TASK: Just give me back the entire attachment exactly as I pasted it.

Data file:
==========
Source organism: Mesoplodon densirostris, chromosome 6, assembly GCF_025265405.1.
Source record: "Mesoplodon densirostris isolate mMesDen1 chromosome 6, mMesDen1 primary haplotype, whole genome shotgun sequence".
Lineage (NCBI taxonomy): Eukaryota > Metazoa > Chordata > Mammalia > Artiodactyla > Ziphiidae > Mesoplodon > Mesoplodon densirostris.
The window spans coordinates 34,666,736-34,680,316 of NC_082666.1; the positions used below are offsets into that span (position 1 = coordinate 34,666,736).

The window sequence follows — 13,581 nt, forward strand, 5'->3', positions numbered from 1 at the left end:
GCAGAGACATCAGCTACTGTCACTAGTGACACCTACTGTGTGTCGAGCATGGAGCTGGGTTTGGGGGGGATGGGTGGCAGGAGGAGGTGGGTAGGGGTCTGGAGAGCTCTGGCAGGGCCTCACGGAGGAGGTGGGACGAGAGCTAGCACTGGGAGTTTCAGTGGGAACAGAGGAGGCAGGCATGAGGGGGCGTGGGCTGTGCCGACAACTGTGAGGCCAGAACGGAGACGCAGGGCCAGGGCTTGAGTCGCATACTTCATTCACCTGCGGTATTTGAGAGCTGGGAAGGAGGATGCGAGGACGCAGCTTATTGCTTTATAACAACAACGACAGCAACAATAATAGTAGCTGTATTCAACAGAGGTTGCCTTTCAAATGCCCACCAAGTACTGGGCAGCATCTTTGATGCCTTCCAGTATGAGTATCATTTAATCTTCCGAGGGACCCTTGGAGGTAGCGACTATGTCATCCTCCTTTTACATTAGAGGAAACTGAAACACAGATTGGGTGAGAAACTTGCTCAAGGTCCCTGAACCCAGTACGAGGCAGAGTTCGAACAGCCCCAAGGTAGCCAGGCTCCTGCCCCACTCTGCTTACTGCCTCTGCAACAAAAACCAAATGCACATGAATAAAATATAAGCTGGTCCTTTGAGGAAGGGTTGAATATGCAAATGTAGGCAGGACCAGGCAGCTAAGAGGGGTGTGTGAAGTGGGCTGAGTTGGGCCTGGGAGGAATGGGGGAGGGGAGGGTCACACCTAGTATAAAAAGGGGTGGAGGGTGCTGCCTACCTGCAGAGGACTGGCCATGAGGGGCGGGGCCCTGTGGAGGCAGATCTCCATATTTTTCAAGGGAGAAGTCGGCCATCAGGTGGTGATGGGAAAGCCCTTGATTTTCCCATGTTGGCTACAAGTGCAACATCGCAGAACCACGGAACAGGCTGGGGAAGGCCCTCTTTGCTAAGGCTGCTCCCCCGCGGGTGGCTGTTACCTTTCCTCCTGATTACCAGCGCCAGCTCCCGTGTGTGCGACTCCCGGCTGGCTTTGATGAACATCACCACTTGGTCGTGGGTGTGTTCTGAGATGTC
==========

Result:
Source organism: Mesoplodon densirostris, chromosome 6, assembly GCF_025265405.1.
Source record: "Mesoplodon densirostris isolate mMesDen1 chromosome 6, mMesDen1 primary haplotype, whole genome shotgun sequence".
Lineage (NCBI taxonomy): Eukaryota > Metazoa > Chordata > Mammalia > Artiodactyla > Ziphiidae > Mesoplodon > Mesoplodon densirostris.
The window spans coordinates 34,666,736-34,680,316 of NC_082666.1; the positions used below are offsets into that span (position 1 = coordinate 34,666,736).

The window sequence follows — 13,581 nt, forward strand, 5'->3', positions numbered from 1 at the left end:
GCAGAGACATCAGCTACTGTCACTAGTGACACCTACTGTGTGTCGAGCATGGAGCTGGGTTTGGGGGGGATGGGTGGCAGGAGGAGGTGGGTAGGGGTCTGGAGAGCTCTGGCAGGGCCTCACGGAGGAGGTGGGACGAGAGCTAGCACTGGGAGTTTCAGTGGGAACAGAGGAGGCAGGCATGAGGGGGCGTGGGCTGTGCCGACAACTGTGAGGCCAGAACGGAGACGCAGGGCCAGGGCTTGAGTCGCATACTTCATTCACCTGCGGTATTTGAGAGCTGGGAAGGAGGATGCGAGGACGCAGCTTATTGCTTTATAACAACAACGACAGCAACAATAATAGTAGCTGTATTCAACAGAGGTTGCCTTTCAAATGCCCACCAAGTACTGGGCAGCATCTTTGATGCCTTCCAGTATGAGTATCATTTAATCTTCCGAGGGACCCTTGGAGGTAGCGACTATGTCATCCTCCTTTTACATTAGAGGAAACTGAAACACAGATTGGGTGAGAAACTTGCTCAAGGTCCCTGAACCCAGTACGAGGCAGAGTTCGAACAGCCCCAAGGTAGCCAGGCTCCTGCCCCACTCTGCTTACTGCCTCTGCAACAAAAACCAAATGCACATGAATAAAATATAAGCTGGTCCTTTGAGGAAGGGTTGAATATGCAAATGTAGGCAGGACCAGGCAGCTAAGAGGGGTGTGTGAAGTGGGCTGAGTTGGGCCTGGGAGGAATGGGGGAGGGGAGGGTCACACCTAGTATAAAAAGGGGTGGAGGGTGCTGCCTACCTGCAGAGGACTGGCCATGAGGGGCGGGGCCCTGTGGAGGCAGATCTCCATATTTTTCAAGGGAGAAGTCGGCCATCAGGTGGTGATGGGAAAGCCCTTGATTTTCCCATGTTGGCTACAAGTGCAACATCGCAGAACCACGGAACAGGCTGGGGAAGGCCCTCTTTGCTAAGGCTGCTCCCCCGCGGGTGGCTGTTACCTTTCCTCCTGATTACCAGCGCCAGCTCCCGTGTGTGCGACTCCCGGCTGGCTTTGATGAACATCACCACTTGGTCGTGGGTGTGTTCTGAGATGTC